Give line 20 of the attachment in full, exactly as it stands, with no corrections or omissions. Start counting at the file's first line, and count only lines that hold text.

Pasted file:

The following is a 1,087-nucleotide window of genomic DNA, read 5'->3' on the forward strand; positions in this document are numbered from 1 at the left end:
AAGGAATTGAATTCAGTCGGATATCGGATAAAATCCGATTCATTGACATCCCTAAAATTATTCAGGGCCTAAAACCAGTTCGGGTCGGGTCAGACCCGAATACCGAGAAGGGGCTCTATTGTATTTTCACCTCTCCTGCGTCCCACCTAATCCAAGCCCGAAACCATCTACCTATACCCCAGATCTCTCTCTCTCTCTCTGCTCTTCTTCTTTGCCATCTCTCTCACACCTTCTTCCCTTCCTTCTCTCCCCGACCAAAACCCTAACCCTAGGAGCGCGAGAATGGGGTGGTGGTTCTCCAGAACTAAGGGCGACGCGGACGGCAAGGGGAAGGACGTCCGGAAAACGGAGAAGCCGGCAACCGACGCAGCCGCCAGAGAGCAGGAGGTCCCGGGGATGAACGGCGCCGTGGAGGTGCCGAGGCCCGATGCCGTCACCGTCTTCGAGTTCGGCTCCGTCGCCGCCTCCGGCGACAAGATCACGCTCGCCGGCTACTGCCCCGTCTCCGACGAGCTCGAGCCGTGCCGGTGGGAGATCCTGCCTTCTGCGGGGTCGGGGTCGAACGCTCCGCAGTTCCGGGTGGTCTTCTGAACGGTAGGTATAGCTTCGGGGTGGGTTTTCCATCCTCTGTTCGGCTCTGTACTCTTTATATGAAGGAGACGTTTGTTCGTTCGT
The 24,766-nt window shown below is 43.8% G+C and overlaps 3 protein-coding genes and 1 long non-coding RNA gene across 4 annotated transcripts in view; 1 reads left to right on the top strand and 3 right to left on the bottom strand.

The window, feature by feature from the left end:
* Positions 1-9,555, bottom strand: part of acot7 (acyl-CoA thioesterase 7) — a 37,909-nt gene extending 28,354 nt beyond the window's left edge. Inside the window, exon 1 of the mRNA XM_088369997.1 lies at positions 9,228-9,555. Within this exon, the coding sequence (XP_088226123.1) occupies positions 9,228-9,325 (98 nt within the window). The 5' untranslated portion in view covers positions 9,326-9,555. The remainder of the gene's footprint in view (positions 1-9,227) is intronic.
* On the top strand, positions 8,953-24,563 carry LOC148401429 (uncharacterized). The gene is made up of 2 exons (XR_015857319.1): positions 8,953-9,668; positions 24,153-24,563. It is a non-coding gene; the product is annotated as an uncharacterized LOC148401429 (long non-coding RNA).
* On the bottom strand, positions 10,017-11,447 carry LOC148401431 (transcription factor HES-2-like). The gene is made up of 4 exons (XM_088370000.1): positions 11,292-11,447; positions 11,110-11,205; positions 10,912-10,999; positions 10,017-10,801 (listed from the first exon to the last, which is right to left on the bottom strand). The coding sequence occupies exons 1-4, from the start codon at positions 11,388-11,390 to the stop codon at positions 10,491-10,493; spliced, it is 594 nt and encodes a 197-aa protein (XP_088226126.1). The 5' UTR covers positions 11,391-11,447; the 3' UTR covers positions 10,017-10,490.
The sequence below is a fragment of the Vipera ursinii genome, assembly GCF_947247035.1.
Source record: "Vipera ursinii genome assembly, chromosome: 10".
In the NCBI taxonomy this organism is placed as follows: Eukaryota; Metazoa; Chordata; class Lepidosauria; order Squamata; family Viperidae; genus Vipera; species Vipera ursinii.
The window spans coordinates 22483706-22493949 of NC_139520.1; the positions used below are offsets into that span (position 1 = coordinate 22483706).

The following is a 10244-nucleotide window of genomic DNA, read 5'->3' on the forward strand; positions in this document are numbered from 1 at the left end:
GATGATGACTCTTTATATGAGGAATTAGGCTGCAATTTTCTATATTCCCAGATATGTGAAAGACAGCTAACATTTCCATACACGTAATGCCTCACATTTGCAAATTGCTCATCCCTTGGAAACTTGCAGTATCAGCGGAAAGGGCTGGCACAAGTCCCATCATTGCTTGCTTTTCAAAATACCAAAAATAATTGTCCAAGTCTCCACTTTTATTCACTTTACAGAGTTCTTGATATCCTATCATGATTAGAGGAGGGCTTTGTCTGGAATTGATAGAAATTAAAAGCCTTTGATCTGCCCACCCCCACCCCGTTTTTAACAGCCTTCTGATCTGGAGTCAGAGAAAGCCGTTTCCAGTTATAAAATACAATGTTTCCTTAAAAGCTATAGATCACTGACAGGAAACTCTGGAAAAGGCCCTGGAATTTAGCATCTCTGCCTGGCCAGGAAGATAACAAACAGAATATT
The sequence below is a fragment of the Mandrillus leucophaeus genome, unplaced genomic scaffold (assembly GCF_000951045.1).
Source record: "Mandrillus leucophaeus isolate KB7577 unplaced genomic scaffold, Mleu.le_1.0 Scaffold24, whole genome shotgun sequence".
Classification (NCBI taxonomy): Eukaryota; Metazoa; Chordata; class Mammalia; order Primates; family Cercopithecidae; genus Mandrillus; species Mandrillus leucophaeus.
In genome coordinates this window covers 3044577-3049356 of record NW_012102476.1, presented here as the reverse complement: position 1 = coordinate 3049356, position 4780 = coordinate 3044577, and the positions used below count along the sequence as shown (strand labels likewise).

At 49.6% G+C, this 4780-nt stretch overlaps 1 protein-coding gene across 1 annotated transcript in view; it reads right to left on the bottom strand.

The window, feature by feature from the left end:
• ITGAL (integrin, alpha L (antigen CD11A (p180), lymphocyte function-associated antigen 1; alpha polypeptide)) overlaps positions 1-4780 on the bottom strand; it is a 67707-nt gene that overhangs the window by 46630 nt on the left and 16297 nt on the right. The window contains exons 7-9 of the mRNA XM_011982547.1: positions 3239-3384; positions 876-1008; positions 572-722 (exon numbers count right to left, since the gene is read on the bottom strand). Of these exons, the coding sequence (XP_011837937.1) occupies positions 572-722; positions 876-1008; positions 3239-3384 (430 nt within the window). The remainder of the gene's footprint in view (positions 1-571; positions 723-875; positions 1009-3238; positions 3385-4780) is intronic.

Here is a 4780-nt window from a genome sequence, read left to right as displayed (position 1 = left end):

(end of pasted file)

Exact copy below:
• ITGAL (integrin, alpha L (antigen CD11A (p180), lymphocyte function-associated antigen 1; alpha polypeptide)) overlaps positions 1-4780 on the bottom strand; it is a 67707-nt gene that overhangs the window by 46630 nt on the left and 16297 nt on the right. The window contains exons 7-9 of the mRNA XM_011982547.1: positions 3239-3384; positions 876-1008; positions 572-722 (exon numbers count right to left, since the gene is read on the bottom strand). Of these exons, the coding sequence (XP_011837937.1) occupies positions 572-722; positions 876-1008; positions 3239-3384 (430 nt within the window). The remainder of the gene's footprint in view (positions 1-571; positions 723-875; positions 1009-3238; positions 3385-4780) is intronic.